Knights of Badassdom’s journey to the screen has been one rife with delays and, ultimately, a creative clash. The film hitting select screens this week is not the director’s vision – let me put that up front. Instead, the film was re-cut by its financiers to, perhaps, reach a broader audience. With that in mind, it’s difficult entering into a screening knowing the director had not signed off on what you’re about to see. All you can do is take it for what it is and assess what’s there.
And what’s there is a half-cooked horror-comedy. A vision that hasn’t reached its full potential. The teasing of few chords to an incomplete metal ballad. There are parts of Knights of Badassdom that work, and I like to think that’s director Joe Lynch, grinning and waving at us like the maniac he is from behind the curtain (if you’ve seen the gore-crazy Wrong Turn 2 and his contributions to Chillerama, I think “maniac” is a damn good way to describe Lynch). And there are parts that are bafflingly clunky and just a mess.
Beating at Knights of Badassdom’s core is a good ol’ fashioned ‘80s break-up comedy as it concerns a dude (in this case Ryan Kwanten’s “Joe”) – who works in a garage and serves as the frontman for a metal band – weakened by heartache after his lady leaves him. His pals (Steve Zahn’s “Eric” and Peter Dinklage’s “Hung”) come to his aid, pulling him out of self-defeat with booze, weed and a LARPing excursion in the woods. There, Eric reads from a spellbook and inadvertently summons evil. And guess what? Joe is forced to regain his confidence to fight the powers of darkness.It’s a classic formula and it gets about “halfway there” in landing Joe’s arc. The film attempts to throw in a new love interest (naturally) with Summer Glau’s Gwen, but the chemistry is weak. In fact, the film’s focus on Joe buckles a bit under the weight of the other cast members (Zahn, Dinklage, Jimmi Simpson, Danny Pudi, Brett Gipson) who are all chewing the scenery leaving Joe to become a supporting player.
Amid the film’s silliness of Joe’s journey and the drama of the LARPing event, the film also serves as an Evil Dead-esque creature romp you would discover on VHS, but again, it only goes “halfway there.” The CGI looks incomplete and the gore (which I presume was there originally, given Lynch’s track record) is viciously neutered. Granted, there are a few choice practical FX shots (again, some looking incomplete) but we mostly get cut-aways or we see the end result of a painful, gooey death.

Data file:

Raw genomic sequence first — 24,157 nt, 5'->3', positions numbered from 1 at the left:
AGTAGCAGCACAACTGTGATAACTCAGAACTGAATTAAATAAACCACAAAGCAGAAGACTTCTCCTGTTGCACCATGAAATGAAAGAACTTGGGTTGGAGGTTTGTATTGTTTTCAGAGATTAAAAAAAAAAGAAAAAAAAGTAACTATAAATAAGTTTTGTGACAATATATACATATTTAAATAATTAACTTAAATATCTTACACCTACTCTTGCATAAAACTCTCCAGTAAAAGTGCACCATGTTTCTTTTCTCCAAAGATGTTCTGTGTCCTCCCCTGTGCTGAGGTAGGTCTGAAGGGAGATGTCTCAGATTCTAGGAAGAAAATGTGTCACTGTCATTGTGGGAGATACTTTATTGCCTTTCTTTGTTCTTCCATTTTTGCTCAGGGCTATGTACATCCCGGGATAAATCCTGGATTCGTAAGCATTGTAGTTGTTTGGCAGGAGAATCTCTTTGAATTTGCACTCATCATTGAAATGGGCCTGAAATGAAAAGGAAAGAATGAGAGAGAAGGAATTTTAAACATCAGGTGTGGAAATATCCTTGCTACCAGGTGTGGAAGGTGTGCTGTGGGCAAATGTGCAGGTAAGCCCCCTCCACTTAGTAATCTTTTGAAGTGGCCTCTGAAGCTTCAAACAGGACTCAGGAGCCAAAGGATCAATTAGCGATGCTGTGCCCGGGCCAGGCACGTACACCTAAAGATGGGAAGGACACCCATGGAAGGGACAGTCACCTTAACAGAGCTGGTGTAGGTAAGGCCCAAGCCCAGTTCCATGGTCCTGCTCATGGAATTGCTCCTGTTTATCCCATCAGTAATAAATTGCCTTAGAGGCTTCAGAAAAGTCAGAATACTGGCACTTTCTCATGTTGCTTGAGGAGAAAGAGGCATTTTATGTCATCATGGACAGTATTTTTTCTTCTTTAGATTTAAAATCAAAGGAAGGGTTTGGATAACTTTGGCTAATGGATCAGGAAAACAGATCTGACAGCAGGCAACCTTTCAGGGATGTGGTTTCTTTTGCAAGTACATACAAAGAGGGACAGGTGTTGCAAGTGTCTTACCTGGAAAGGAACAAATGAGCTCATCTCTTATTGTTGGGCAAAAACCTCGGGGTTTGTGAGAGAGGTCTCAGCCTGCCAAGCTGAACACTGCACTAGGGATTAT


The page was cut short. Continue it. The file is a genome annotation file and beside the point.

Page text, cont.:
All of this culminates in a third act which can best be described as sloppy and, I’m assuming, is where the film was messed around with the most. There’s a giant practical creature creation stomping about that is quite effective and cool and the movie doesn’t know how to handle it. There's also a lot of focus on two characters we never spent all the much time with, but nearly every funny moment rests on their shoulders. To add insult to injury, the movie just ends generically trying to tie up loose ends in the worst way possible.
The Knights of Badassdom that is being unleashed on the world this week is bad. Not a complete atrocity – well, maybe that finale is – but it’s bad. You can see the “good” trying to fight through, especially in the film’s first half, especially in Dinklage’s goofy performance and especially in the energy brought to the story. It’s like trying to listen to High on Fire, until some jerk pulls up in his car with his windows rolled down and he’s got Papa Roach blasting through the speakers on KROQ. It’s aggravating.
Here’s to hoping a director’s cut will surface.